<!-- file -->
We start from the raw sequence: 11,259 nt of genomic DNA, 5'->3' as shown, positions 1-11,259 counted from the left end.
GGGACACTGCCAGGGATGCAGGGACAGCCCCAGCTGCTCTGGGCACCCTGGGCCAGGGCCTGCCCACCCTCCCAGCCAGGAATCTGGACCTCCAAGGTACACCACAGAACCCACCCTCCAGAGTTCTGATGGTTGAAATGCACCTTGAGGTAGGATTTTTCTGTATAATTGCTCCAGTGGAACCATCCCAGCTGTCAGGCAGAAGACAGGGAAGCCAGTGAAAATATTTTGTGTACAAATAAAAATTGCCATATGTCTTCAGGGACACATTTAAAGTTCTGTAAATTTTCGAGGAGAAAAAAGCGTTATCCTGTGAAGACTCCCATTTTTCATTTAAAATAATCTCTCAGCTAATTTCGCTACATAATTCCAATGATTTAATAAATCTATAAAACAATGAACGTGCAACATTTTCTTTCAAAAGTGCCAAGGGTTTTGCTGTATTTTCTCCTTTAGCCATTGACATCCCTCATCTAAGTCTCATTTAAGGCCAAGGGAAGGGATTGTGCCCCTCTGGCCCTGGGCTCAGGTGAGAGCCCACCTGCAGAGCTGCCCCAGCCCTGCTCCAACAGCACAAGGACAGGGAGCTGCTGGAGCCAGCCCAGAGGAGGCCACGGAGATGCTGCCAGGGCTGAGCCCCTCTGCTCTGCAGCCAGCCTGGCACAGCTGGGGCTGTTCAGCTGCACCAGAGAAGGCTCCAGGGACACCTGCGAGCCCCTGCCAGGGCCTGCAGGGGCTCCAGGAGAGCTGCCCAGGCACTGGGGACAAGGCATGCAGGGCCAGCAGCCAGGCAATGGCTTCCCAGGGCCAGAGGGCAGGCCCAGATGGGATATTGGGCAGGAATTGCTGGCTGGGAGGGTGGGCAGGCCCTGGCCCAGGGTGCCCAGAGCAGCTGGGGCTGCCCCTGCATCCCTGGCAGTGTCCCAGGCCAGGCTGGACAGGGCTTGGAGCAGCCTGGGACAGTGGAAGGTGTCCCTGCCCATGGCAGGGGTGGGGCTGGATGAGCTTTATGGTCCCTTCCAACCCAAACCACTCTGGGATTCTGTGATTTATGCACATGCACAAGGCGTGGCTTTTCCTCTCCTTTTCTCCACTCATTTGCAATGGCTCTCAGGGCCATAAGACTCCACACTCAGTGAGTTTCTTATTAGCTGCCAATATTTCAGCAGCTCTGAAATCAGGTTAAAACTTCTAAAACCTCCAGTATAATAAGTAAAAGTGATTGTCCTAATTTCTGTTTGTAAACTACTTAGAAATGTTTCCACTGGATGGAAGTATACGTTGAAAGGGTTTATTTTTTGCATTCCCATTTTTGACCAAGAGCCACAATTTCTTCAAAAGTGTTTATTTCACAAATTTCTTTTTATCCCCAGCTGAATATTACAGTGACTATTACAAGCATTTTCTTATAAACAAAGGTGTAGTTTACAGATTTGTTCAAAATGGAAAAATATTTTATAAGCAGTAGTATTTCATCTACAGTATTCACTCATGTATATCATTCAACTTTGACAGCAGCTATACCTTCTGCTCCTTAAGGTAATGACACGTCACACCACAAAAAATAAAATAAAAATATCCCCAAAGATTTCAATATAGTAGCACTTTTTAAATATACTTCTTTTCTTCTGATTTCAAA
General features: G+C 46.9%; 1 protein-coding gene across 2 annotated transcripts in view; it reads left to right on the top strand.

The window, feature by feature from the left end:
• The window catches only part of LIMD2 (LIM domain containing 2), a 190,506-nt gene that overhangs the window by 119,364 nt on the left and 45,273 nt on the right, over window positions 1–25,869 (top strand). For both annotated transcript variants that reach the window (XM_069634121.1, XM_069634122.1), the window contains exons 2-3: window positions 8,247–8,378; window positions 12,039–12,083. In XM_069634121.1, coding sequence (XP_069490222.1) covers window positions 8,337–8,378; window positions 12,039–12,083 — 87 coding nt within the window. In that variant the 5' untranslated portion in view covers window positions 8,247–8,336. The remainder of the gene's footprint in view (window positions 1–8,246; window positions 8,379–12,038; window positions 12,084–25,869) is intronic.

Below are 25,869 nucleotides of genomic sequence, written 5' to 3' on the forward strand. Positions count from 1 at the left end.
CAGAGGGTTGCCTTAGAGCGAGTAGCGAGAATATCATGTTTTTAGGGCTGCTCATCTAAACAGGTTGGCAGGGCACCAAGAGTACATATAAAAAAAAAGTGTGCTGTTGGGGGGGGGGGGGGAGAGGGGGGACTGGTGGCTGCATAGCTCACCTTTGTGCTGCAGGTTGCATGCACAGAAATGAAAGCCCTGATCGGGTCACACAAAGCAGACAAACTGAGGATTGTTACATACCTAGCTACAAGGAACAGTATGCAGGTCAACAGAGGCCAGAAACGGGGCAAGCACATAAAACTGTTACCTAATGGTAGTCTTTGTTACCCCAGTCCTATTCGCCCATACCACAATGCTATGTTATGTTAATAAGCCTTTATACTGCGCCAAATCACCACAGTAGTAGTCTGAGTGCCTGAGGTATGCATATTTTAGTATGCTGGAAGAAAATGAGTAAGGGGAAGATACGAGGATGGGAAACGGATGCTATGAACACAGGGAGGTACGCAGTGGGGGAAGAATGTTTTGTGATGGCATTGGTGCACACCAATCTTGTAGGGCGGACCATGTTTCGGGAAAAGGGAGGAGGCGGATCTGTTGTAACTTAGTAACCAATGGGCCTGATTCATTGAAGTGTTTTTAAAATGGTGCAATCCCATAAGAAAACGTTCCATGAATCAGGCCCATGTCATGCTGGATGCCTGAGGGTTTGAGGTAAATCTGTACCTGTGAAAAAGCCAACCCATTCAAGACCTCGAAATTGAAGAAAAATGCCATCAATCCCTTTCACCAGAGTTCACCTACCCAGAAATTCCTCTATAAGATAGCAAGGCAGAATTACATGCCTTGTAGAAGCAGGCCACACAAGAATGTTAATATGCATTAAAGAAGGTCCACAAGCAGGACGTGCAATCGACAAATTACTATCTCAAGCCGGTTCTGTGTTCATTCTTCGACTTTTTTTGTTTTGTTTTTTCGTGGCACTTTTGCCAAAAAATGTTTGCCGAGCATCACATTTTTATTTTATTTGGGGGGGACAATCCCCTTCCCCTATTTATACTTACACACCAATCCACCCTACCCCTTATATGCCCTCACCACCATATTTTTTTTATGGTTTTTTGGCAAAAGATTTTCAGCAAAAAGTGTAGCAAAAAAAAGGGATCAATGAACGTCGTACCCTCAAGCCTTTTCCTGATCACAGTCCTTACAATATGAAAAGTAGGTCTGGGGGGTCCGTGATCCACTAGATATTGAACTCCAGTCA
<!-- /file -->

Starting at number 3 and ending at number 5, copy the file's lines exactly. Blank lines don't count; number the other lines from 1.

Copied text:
General features: G+C 46.9%; 1 protein-coding gene across 2 annotated transcripts in view; it reads left to right on the top strand.

The window, feature by feature from the left end:
• The window catches only part of LIMD2 (LIM domain containing 2), a 190,506-nt gene that overhangs the window by 119,364 nt on the left and 45,273 nt on the right, over window positions 1–25,869 (top strand). For both annotated transcript variants that reach the window (XM_069634121.1, XM_069634122.1), the window contains exons 2-3: window positions 8,247–8,378; window positions 12,039–12,083. In XM_069634121.1, coding sequence (XP_069490222.1) covers window positions 8,337–8,378; window positions 12,039–12,083 — 87 coding nt within the window. In that variant the 5' untranslated portion in view covers window positions 8,247–8,336. The remainder of the gene's footprint in view (window positions 1–8,246; window positions 8,379–12,038; window positions 12,084–25,869) is intronic.